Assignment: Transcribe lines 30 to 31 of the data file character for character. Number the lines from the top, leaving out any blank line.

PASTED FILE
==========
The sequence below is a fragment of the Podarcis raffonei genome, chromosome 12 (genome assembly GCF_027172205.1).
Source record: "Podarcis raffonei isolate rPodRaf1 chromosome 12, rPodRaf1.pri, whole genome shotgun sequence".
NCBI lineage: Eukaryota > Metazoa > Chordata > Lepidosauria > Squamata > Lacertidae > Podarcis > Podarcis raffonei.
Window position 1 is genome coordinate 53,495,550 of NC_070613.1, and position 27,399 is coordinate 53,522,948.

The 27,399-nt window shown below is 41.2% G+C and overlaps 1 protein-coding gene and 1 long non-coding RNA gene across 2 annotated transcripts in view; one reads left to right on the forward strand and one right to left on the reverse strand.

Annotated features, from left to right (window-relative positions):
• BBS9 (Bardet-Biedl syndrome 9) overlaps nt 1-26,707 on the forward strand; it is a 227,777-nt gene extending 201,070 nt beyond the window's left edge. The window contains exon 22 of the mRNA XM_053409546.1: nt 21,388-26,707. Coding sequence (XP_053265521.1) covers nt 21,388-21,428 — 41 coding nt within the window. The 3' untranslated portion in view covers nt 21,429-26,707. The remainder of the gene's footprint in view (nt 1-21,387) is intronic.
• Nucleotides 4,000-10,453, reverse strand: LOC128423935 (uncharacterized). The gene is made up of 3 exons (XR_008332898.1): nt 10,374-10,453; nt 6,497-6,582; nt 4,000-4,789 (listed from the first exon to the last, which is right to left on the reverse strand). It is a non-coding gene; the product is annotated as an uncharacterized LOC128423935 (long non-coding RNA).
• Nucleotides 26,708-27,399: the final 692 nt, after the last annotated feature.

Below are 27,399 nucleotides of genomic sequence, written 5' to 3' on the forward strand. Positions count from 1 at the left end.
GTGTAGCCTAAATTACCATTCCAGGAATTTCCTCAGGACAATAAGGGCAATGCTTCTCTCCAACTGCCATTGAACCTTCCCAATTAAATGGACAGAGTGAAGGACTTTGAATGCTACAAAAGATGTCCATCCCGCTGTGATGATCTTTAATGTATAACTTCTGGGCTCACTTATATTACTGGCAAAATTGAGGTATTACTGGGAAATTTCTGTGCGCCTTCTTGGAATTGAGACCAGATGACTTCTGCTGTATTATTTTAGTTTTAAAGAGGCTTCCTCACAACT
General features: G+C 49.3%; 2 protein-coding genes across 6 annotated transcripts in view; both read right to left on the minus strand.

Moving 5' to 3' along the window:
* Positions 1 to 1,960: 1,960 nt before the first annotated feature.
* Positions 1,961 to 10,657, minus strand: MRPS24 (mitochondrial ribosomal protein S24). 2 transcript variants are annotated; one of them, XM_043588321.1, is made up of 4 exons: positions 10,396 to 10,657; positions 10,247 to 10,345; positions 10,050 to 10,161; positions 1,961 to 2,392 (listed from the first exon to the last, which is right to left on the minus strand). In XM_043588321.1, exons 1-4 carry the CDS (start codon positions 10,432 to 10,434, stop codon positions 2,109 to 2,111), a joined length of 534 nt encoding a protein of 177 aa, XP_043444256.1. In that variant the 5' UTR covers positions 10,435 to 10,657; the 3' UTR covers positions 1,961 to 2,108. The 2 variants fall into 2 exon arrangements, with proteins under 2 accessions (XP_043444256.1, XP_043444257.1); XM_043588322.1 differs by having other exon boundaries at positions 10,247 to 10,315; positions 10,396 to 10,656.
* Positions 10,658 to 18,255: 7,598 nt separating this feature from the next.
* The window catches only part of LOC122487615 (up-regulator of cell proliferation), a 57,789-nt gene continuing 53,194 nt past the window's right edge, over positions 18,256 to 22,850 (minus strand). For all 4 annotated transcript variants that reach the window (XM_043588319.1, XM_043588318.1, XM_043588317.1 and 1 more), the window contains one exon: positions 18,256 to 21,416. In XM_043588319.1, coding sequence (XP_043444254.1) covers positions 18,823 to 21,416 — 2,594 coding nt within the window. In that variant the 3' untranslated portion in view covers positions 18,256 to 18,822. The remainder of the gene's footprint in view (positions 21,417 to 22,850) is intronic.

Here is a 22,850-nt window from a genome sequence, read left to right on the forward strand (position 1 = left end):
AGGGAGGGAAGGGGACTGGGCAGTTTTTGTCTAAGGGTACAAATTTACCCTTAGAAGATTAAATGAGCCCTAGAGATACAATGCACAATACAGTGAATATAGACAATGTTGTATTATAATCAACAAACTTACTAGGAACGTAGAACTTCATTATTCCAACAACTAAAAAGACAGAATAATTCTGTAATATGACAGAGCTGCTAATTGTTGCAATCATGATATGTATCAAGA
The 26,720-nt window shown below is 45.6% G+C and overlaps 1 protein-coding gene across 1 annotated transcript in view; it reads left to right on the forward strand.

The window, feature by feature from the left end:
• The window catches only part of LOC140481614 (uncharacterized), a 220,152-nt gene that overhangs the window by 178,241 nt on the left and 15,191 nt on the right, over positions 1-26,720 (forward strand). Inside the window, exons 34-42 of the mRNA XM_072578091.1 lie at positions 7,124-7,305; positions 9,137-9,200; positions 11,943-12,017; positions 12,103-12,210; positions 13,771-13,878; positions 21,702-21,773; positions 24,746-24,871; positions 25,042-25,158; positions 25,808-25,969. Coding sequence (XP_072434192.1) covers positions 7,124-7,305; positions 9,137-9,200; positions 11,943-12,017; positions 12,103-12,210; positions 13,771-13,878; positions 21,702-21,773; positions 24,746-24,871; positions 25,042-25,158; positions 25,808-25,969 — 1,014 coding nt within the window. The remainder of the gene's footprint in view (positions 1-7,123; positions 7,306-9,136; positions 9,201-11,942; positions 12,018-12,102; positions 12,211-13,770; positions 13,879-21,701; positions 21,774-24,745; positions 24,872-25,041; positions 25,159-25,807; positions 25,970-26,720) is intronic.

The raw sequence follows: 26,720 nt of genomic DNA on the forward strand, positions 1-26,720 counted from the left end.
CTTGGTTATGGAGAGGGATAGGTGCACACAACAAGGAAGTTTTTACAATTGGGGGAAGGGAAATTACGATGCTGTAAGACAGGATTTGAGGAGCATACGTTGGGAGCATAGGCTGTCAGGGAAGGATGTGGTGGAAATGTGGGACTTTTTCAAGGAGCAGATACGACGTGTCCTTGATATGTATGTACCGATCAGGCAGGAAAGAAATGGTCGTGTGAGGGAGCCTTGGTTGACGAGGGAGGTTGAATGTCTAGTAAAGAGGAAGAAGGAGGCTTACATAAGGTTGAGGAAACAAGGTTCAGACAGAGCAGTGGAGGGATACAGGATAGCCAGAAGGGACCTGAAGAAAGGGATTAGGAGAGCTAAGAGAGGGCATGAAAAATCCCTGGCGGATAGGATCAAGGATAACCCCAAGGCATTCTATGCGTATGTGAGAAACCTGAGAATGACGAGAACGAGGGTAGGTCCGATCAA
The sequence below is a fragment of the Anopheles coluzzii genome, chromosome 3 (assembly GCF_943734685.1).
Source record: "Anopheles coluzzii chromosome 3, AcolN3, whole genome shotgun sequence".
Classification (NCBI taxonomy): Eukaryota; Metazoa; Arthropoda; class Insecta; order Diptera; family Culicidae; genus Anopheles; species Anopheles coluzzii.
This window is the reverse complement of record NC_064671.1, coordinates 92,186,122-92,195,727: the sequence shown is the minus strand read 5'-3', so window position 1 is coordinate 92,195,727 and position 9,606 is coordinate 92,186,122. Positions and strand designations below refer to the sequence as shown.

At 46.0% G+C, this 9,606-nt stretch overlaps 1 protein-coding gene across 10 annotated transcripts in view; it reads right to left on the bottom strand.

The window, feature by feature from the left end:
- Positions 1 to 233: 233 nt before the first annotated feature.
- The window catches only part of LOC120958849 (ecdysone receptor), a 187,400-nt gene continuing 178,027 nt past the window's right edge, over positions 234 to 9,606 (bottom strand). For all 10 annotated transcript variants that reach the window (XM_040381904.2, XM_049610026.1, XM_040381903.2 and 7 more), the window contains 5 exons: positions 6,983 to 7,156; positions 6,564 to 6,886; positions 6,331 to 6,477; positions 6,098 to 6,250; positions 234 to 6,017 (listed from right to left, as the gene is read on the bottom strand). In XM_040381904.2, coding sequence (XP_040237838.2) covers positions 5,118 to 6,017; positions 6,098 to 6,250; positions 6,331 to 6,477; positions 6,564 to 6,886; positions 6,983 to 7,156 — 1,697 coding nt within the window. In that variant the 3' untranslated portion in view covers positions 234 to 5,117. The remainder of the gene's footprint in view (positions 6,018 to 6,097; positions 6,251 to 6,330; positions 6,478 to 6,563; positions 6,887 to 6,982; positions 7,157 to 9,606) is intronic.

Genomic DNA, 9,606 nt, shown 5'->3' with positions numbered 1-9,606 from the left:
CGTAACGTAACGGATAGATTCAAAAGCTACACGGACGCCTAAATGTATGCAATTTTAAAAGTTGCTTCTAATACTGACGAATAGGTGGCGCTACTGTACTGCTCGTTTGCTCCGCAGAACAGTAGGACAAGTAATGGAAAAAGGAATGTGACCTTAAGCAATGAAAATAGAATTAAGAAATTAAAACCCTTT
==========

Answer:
The window, feature by feature from the left end:
- Positions 1 to 233: 233 nt before the first annotated feature.